The Anglican Cathedral of Second Life

Jesus lifted up

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Jesus, in the Gospel of  John, refers three times to his being lifted up. This is a reference to how he would die, nailed to a cross for all to see. It was an ignominious and painful death and yet it was to bring about something glorious. Christ’s death cures us of the effects of the sin that runs through our lives. Jesus compared this to the effect of the bronze serpent which Moses placed on a pole to heal all those bitten by snakes in the wilderness as the Israelites wandered on their way to the Promised Land.

I gave a reflection on this on Tuesday at the 3pm service. The readings were Psalm 102:1-3, 16-23, Numbers 21:4-9, John 8:21-30.

There was a time when it was believed that science would solve everything and usher in a golden age. Rationality was the correct approach to life and old fashioned ideas, old wives tales, weird and wonderful ancient practices were most definitely out. Now that trend is reversing. We’ve seen that science can do a great deal but can also make a lot of big mistakes. Things have become too impersonal and clinical. Gradually old ideas are being re-examined for the wisdom that is there, gathered often over centuries of experience.
Many alternative or complementary medical practices are now coming back into favour. Acupuncture is used for many purposes, relieving pain, helping people to conquer addictions and so on. Many people find relief by going to a chiropractor or osteopath. Recently my sister took her dog to a chiropractor – I was amazed. Another complementary treatment is homeopathy. It works by giving the sufferer an extremely dilute form of something to trigger their own healing system. The substance given to bring about a cure is similar to the substance that caused the illness. ‘Like is used to cure like’ is the principle here. No one quite knows how homeopathy works but there are some theories coming from quantum physics that may eventually help explain it.
Homeopathy has only been around for about 200 years but the story we have from the book of Numbers is very similar in approach. The people of Israel were complaining to Moses, which is nothing new of course. God responded by sending snakes which bit the people and caused many of them to die. This seemed to bring the people to their senses and, recognising their sin, they asked Moses to arrange for the snakes to be removed. Instead of removing the snakes, God arranged a homeopathic remedy for the people. Moses was told to make a serpent and to put it on a pole. If a person was bitten he or she could go and gaze on the bronze serpent and be cured. In gazing on the same problem as they were suffering from they became able to withstand the poison from the snakes.
In the book of John Jesus identifies himself with the bronze snake that was lifted up on the pole. Three times he refers to being lifted up. The first instance is in John 3:14-15: ‘As Moses lifted up the serpent in the wilderness, so must the Son of Man be lifted up, that whoever believes in him may have eternal life.’ Jesus draws a parallel between the homeopathic effect of the serpent and the effect his lifting up will have.

St Paul tells us that “Christ redeemed us from the curse…by being cursed himself” (Galatians 3:13); and “God made the sinless one into sin, so that in him we might become the very goodness of God” (2 Corinthians 5:21). Here we can see the homeopathic image. Jesus, the sinless one is made sin on the cross. He is lifted up on the cross for all to see and as we look on him we gain eternal life.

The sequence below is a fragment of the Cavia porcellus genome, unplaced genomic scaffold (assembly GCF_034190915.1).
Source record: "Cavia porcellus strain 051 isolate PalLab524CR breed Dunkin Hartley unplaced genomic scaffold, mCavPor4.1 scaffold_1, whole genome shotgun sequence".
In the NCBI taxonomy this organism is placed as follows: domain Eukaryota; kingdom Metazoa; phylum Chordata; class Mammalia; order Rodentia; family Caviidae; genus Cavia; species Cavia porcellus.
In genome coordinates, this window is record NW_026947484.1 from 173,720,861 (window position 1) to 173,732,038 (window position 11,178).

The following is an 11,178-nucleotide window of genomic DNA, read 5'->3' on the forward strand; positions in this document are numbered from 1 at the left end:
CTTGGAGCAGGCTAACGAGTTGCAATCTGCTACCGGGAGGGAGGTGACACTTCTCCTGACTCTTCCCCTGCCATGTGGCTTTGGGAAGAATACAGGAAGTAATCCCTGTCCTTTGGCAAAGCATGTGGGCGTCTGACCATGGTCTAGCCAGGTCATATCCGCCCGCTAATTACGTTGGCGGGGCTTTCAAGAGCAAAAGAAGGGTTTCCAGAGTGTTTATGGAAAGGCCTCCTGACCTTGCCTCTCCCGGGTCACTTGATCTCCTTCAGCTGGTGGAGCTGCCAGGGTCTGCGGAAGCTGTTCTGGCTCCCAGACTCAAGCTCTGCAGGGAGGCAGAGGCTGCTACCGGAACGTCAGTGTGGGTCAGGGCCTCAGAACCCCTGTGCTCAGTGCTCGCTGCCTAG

Three times in today’s passage from John, Jesus told the people that they would die in their sin. It was obviously a message he really wanted to get across to them. It was very important for them to understand. Just as the poison of the snake bites was running in the bloodstream of the Israelites in the desert, the poison of sin runs in our lives. The Israelites looked on the bronze snake and were restored to physical life. Sin leads to death, but gazing on Jesus, accepting salvation, gives us eternal life. We are restored to full health spiritually.

I’m sure many of you are familiar with the symbol for medicine and healing, the serpent entwined round a rod. This is the rod of Asclepius, a Greek god who was the son of Apollo. The symbol may have come about as the snake and the staff are associated with Asclepius. However, long before that we have the same picture from the book of Numbers. This ancient symbol is still in use after so many years, speaking to us of physical health and healing.

As Christians we have the symbol of the cross, 2000 years old and a sign, to those who will take notice, of spiritual health and healing. Jesus said that when he was lifted up the people would know he was the one sent from God.

In the third reference to his lifting up, in John 12:32 Jesus says: ‘I, when I am lifted up from the earth, will draw all people to myself.’

Soon, the cross will assume a high profile in the life of the Church as we mark Holy Week. Jesus still draws people to gaze on him, lifted up to be crucified, and he offers them life. Let’s pray that many come to believe this year, through our ministry here in the Cathedral in SL and through Christian witnesses throughout the world.

Helene Milena – Lay Pastor


Author: Helene Milena

Teacher, retired counsellor, wife, mother and grandmother.

One thought on “Jesus lifted up

  1. Amazing, Helene.

    I had never made these associations before. Once again you shine light on something obscure.

    I’m really looking forward to hearing what you have to say in Holy Week.

    Thank you.

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